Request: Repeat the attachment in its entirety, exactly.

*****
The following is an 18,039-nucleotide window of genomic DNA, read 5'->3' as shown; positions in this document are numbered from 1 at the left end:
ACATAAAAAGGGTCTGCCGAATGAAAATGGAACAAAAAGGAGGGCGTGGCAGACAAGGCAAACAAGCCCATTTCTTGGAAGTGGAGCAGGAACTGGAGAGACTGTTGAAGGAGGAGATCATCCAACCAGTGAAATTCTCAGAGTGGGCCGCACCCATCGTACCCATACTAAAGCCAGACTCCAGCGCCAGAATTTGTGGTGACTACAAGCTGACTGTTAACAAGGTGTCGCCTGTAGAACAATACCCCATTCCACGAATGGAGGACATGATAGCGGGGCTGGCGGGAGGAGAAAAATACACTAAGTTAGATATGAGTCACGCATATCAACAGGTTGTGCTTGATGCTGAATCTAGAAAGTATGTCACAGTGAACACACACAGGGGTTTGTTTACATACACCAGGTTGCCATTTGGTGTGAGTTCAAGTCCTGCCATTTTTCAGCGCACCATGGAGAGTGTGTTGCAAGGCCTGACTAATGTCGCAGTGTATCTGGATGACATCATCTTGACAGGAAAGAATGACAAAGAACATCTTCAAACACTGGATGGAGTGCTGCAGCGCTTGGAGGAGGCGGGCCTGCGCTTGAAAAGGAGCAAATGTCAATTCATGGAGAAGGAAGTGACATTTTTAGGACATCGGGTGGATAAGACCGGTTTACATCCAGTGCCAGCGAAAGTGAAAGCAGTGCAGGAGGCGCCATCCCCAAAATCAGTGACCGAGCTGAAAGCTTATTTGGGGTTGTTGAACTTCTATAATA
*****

The following is an 18,039-nucleotide window of genomic DNA, read 5'->3' as shown; positions in this document are numbered from 1 at the left end:
ACATAAAAAGGGTCTGCCGAATGAAAATGGAACAAAAAGGAGGGCGTGGCAGACAAGGCAAACAAGCCCATTTCTTGGAAGTGGAGCAGGAACTGGAGAGACTGTTGAAGGAGGAGATCATCCAACCAGTGAAATTCTCAGAGTGGGCCGCACCCATCGTACCCATACTAAAGCCAGACTCCAGCGCCAGAATTTGTGGTGACTACAAGCTGACTGTTAACAAGGTGTCGCCTGTAGAACAATACCCCATTCCACGAATGGAGGACATGATAGCGGGGCTGGCGGGAGGAGAAAAATACACTAAGTTAGATATGAGTCACGCATATCAACAGGTTGTGCTTGATGCTGAATCTAGAAAGTATGTCACAGTGAACACACACAGGGGTTTGTTTACATACACCAGGTTGCCATTTGGTGTGAGTTCAAGTCCTGCCATTTTTCAGCGCACCATGGAGAGTGTGTTGCAAGGCCTGACTAATGTCGCAGTGTATCTGGATGACATCATCTTGACAGGAAAGAATGACAAAGAACATCTTCAAACACTGGATGGAGTGCTGCAGCGCTTGGAGGAGGCGGGCCTGCGCTTGAAAAGGAGCAAATGTCAATTCATGGAGAAGGAAGTGACATTTTTAGGACATCGGGTGGATAAGACCGGTTTACATCCAGTGCCAGCGAAAGTGAAAGCAGTGCAGGAGGCGCCATCCCCAAAATCAGTGACCGAGCTGAAAGCTTATTTGGGGTTGTTGAACTTCTATAATA